Hazardous Moving Violations
With so many drivers on our roads and interstates, it makes it all the more important to follow traffic rules and regulations. Designed to avoid accidents while keeping drivers safe, we learn these laws when we first get our licenses, and good driving behavior is enforced through the years both by avoiding accidents, as well as receiving the occasional ticket. Obeying traffic laws in terms of avoiding common traffic violations has a definite impact when it comes to preventing car accidents and car accident injuries. The following provides some useful information on the laws regarding various moving violations in the Palmetto State, as well as some facts regarding how infractions of these laws are often a contributing cause in most accidents.
South Carolina Moving Violations
In South Carolina, laws regulating the flow of traffic and dictating the expected conduct of drivers can be found in Chapter five of the Uniform Act Regulating Traffic on Highways, listed under Title 56 in the S.C. Code of Laws. This chapter lists non-moving violations, such as parking violations, as well as equipment violations, including those covering the safety of vehicles on the road. Hazardous moving violations relates to basic driver techniques and actions that have the potential to endanger the driver as well as others on the road. These include the following:
- Changing lanes unlawfully and improper passing
- Disregarding stop signs or traffic signals
- Making a right on red where prohibited
- Driving under the influence
- Failure to yield right of way
- Reckless driving
- Driving too fast for conditions
According to the South Carolina Department of Motor Vehicles, penalties for the above infractions include fines as well as the potential for license suspension, depending on the number of prior tickets.
Accidents Resulting From Moving Violations
According to reports and studies conducted by the Insurance Information Institute (III), approximately 90 people a day die in car accidents in the United States, while over 6,000 more are injured. Hazardous moving violations fall under the category of aggressive driving, and the III reports that studies conducted by the National Highway Traffic Safety Administration indicate that in 56 percent of all accidents, aggressive driving played a role.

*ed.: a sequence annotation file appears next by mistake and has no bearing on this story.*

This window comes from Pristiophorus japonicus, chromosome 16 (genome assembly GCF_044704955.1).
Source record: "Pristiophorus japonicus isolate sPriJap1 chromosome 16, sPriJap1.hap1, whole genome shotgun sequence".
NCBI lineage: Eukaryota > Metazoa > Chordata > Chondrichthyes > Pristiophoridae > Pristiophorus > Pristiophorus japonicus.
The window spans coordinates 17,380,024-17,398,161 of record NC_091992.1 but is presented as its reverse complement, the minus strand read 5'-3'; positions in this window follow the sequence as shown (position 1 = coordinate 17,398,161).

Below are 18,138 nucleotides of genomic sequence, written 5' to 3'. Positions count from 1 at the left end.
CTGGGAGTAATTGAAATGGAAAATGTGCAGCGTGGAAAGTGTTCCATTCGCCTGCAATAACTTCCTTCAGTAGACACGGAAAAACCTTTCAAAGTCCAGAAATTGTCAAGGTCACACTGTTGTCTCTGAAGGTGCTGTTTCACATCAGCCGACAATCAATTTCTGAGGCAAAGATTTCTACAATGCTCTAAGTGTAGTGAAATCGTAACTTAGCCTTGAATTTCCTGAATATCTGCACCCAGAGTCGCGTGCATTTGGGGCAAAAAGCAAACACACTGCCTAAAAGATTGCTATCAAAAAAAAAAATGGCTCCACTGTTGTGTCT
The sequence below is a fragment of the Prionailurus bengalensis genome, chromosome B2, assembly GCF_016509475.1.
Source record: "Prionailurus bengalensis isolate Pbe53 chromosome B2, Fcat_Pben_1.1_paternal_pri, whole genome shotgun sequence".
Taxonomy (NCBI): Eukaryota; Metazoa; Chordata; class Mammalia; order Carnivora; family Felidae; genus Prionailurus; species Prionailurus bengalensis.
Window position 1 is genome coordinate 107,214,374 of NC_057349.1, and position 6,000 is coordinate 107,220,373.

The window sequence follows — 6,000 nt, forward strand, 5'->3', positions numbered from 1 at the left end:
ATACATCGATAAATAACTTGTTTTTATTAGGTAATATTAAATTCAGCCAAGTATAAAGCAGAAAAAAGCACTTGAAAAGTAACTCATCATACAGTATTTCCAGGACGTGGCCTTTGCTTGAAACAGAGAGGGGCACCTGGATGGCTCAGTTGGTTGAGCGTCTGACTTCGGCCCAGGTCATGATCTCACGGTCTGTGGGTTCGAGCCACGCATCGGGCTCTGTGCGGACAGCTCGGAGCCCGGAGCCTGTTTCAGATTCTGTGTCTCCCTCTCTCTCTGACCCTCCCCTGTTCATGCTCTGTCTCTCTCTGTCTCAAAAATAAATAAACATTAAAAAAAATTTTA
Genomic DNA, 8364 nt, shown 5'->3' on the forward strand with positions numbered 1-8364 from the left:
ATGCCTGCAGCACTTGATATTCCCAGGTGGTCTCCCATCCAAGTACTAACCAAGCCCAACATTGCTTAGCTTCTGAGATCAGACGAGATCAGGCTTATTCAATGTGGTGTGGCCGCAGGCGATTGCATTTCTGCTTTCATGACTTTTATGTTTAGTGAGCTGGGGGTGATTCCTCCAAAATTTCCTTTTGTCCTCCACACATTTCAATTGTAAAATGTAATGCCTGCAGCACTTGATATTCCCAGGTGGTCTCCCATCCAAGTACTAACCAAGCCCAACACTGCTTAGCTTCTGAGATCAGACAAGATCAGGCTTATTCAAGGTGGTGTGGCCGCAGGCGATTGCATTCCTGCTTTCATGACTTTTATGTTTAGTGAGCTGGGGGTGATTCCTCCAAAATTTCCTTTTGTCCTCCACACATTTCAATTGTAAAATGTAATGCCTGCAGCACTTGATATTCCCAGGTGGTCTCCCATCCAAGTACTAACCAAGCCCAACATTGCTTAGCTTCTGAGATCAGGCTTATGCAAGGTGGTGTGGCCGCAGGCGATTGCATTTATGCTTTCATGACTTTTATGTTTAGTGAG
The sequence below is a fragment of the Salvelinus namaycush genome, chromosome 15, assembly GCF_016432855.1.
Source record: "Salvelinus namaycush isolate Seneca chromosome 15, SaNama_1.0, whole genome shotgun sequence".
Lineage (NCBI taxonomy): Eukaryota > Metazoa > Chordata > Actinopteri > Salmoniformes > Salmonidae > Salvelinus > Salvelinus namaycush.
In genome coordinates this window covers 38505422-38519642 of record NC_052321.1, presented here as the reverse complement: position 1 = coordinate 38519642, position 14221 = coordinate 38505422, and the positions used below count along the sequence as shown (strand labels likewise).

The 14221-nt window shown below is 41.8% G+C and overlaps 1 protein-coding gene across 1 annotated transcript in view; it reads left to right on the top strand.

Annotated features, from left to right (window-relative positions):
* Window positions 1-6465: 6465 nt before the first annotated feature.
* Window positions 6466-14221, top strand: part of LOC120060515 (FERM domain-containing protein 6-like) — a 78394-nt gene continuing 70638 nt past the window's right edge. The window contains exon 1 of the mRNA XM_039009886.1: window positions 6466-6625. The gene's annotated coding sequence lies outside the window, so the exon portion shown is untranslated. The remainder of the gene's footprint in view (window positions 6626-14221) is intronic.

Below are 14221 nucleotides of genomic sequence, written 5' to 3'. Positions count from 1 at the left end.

If you have been injured in an accident in which the at fault driver was guilty of committing a hazardous moving violation, you may be offered a settlement through the other driver’s insurance company, and you may also be entitled to file a personal injury lawsuit for damages. Damages are compensation for expenses related to your accident, and may include the following:
- Medical expense
- Lost wages
- Property damages
- Pain and suffering
In addition, you may be entitled to punitive damages, meant to punish particularly reckless or negligent behavior on the part of the at fault driver.
Reach Out to Us Today
If you or a loved one has suffered injuries in a car accident caused by a reckless or aggressive driver, contact Anastopoulo Law Firm. Our experienced South Carolina car accident attorneys can advise you on how to hold at fault drivers accountable for the injuries and damages their behavior caused, and can assist you in getting the compensation you deserve.